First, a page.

“Telephone Conversation” and “On the Subway”

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Wole Soyinka's "Telephone Conversation" and Sharon Olds' "On the Subway" are two poems that deal with racism and prejudice towards blacks by Caucasians. Wole Soyinka's "Telephone Conversation" describes a telephone conversation between a white woman and a black man, with the man trying to find a house but being turned down because of the color of his skin (Damodaran, 2011). (The Poetry Essay, 2017).

In "Telephone Conversation," the speaker is prevented from renting the property due to prejudice against his skin color. After the introduction, the speaker quickly begins his self-confession by warning the landlady that he is African, “I hate a wasted journey-I am African” (Moore, 1963). The landlady, though said to be polite, forces him to reveal how dark he is. She wants a quantifiable expression of his darkness so that she can categorize him. The landlady asks him for the overall measure of his skin color, making him feel sorry for his pigmentation. This treatment is ridiculous, as no one has control over their color and should not be forced to feel sorry for it (Damodaran, 2011).

The observer in "On the Subway" is quite bold in her prejudice, “he is black, and I am white ..... the way he absorbs the murderous beams of the nation’s heart, as black cotton absorbs the heat of the sun and hold it” (Olds, 2013) . She compares the black cotton as being all the black people and the sun as being the white (The Poetry Essay, 2017).

Olds further utilizes a lot of racial stereotypes to show the distance between the characters, “he has the casual look of a mugger” and “he could take my coat so easily.” This kind of imagination develops the view of the speaker towards the boy as a possible threat because of his skin color. These stereotypes develop the theme of the ridiculousness of racism. People should not have all of these preconceived notions of individuals based on the color of their skin (The Poetry Essay, 2017).

On the Subway is a poem about feminine ambition. It illustrates the inferiority and weakness of women which propels them to be ambitious and believe in their ability to overcome patriarchy. At the beginning of the poem images of gender division in society are shown, “we are stuck on the opposite sides of the car.” “Opposite sides” shows that men and women are socially constructed to occupy different sides even on a train. The narrator fears males, emphasized by the uncertainty of her safety in the car, “I didn’t know if I am in his power - he could take my coat so easily, my briefcase, my life” (Olds, 2013). There is, however, a shift in tone when the narrator questions who is in control of whose life in the car. She uses sharp words to overcome patriarchy, “or if he is in my power……and without meaning or trying to I must profit from his darkness” (Olds, 2013).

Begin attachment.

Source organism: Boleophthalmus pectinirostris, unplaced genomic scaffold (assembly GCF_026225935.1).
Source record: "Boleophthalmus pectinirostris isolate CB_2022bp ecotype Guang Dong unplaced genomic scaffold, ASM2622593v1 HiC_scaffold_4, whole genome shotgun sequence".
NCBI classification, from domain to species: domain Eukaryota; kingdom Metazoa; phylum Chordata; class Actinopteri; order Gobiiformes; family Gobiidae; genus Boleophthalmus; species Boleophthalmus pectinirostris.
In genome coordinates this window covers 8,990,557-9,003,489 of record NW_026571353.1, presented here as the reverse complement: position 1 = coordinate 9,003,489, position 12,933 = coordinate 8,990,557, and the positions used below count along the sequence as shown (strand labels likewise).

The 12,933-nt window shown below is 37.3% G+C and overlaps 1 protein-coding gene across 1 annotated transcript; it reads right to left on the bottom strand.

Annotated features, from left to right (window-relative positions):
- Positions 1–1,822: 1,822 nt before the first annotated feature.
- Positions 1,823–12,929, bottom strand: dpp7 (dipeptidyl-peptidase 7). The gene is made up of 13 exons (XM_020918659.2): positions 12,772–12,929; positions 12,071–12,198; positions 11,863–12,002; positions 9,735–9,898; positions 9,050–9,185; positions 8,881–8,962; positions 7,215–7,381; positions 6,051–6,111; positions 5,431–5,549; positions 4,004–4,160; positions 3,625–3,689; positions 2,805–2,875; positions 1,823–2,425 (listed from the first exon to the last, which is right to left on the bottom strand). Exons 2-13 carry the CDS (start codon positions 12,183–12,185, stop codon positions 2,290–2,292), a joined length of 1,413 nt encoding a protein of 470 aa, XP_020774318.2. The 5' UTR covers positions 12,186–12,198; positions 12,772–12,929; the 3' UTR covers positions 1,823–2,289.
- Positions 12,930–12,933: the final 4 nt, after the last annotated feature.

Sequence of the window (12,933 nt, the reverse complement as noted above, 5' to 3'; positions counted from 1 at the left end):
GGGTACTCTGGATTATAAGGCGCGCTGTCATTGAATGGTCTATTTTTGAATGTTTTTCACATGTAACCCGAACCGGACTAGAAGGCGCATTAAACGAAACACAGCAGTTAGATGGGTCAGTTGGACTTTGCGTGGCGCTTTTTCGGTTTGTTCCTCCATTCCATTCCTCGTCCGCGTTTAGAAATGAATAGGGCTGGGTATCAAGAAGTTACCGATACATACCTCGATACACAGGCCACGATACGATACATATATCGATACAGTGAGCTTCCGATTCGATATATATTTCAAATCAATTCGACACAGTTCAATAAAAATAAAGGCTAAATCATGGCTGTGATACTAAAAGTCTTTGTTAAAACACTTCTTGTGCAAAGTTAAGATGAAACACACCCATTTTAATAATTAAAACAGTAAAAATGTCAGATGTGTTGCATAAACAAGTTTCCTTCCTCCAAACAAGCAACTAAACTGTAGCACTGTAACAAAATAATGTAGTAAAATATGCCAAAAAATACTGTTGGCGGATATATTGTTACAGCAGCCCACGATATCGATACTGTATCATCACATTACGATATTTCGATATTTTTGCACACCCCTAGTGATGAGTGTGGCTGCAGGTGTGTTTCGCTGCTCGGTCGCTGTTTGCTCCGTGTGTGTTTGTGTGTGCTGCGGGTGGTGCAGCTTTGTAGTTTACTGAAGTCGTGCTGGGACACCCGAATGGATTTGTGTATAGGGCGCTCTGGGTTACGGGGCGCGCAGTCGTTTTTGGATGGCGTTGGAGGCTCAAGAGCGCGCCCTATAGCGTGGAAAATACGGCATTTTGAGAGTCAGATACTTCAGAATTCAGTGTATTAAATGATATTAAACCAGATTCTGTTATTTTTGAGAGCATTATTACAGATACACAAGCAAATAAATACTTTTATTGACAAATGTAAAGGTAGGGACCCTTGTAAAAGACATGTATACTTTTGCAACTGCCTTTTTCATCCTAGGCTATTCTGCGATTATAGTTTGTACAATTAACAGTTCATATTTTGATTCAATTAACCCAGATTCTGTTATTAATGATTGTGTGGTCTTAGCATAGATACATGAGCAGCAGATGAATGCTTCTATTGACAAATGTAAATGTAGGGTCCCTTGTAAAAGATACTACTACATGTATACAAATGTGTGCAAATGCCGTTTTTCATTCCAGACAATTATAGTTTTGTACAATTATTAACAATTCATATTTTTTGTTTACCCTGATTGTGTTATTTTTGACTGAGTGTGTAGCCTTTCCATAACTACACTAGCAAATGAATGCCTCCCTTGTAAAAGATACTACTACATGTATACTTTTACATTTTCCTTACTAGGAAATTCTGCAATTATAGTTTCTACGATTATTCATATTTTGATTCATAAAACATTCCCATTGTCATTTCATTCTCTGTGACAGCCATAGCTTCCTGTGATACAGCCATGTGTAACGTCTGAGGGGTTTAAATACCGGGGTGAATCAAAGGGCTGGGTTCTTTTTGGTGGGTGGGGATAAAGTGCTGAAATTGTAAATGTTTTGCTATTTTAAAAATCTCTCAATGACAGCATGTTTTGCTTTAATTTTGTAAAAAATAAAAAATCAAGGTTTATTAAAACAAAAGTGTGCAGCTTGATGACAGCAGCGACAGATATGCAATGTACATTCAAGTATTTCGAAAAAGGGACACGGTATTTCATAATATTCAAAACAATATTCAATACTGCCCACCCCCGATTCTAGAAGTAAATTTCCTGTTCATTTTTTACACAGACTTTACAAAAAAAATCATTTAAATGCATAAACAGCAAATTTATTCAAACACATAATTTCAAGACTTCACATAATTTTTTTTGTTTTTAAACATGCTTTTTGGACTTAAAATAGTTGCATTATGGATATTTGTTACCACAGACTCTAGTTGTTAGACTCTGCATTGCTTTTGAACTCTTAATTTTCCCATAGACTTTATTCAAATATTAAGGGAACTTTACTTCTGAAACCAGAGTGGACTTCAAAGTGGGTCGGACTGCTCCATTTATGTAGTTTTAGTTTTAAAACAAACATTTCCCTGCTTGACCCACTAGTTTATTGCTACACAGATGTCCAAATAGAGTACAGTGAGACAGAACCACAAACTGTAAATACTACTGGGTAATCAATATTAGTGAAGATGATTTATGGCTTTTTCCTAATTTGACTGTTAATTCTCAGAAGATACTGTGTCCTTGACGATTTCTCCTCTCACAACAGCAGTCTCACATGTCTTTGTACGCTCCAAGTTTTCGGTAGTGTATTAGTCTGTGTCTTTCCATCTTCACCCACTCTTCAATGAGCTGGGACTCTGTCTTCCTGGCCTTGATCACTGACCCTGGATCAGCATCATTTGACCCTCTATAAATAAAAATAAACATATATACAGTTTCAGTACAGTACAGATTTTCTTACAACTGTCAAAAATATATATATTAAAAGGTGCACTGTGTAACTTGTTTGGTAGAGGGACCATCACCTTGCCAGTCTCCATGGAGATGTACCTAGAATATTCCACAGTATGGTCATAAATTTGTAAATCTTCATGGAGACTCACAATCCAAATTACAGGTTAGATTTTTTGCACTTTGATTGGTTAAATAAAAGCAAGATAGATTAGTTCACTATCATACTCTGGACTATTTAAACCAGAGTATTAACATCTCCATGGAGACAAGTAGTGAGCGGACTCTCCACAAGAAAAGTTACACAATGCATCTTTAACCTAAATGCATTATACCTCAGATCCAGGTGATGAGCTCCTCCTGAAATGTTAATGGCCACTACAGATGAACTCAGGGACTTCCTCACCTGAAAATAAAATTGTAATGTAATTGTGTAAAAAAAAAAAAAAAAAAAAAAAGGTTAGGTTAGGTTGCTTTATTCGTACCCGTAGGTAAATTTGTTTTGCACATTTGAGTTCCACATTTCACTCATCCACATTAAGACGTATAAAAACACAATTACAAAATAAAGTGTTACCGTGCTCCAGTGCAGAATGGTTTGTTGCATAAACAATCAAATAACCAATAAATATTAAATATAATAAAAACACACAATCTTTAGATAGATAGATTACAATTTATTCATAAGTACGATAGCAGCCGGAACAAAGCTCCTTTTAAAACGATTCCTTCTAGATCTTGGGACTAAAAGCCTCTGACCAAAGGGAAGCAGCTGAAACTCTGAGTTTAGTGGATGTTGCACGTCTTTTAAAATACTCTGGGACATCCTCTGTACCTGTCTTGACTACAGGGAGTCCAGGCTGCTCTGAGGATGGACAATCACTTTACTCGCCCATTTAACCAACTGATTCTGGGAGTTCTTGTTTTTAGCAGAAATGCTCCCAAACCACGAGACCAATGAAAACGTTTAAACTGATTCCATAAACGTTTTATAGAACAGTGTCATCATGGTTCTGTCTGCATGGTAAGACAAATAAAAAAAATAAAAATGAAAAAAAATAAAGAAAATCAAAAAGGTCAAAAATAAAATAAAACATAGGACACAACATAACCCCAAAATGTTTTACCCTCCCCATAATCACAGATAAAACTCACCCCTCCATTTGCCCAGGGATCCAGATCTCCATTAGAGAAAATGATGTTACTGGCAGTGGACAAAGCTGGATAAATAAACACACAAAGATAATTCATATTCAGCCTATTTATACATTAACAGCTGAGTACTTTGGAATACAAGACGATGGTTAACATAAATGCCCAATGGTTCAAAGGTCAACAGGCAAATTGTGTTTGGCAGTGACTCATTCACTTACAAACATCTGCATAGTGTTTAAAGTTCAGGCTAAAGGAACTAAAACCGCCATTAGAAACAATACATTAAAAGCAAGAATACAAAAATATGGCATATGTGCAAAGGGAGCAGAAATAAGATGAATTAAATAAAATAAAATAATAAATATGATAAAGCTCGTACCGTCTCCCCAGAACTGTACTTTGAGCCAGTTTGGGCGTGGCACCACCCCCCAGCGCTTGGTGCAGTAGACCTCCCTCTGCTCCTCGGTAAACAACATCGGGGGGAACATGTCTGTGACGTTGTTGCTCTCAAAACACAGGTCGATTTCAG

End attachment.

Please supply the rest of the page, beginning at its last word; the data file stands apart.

On the contrary, the landlady in “Telephone Conversation” does not show any sign of ambitious dreams to overcome male dominance. In fact, her portrayal is that of a possibly stupid woman. She asks the man to describe his skin color as either plain or milk chocolate, but he answers as West African sepia, confusing her. When she confesses to not knowing what that means and simplifying it to a brunette, he starts making fun of her by describing the colors of different parts of his body (Damodaran, 2011). The male speaker, on the other hand, is quite educated using words like ‘pipped’ ‘rancid’ and ‘spectroscopic’ in his diction (Line 9, 12, 23). The speaker’s intelligence is shown further through his use of sarcasm and parody in response to the landlady’s questions. He includes subtle meanings in his speech, claiming politeness the entire time (Damodaran, 2011).

Reference (on its own page)

Damodaran, R. (2011). Telephone Conversation. Slideshare.net. Retrieved 3 April 2017, from https://www.slideshare.net/drkppt/telephone-conversation

The Poetry Essay. (2017) Retrieved from https://d2ct263enury6r.cloudfront.net/IHFupKyAFag4HkSKSYg3Dv2GCYtYq57H68YlMaukmOPThXs9.pdf

Olds, S. (2013). Gold cell. New York: Knopf.

Moore, G. (1963). Modern Poetry from Africa (1st ed.). Penguin Books.

October 19, 2022
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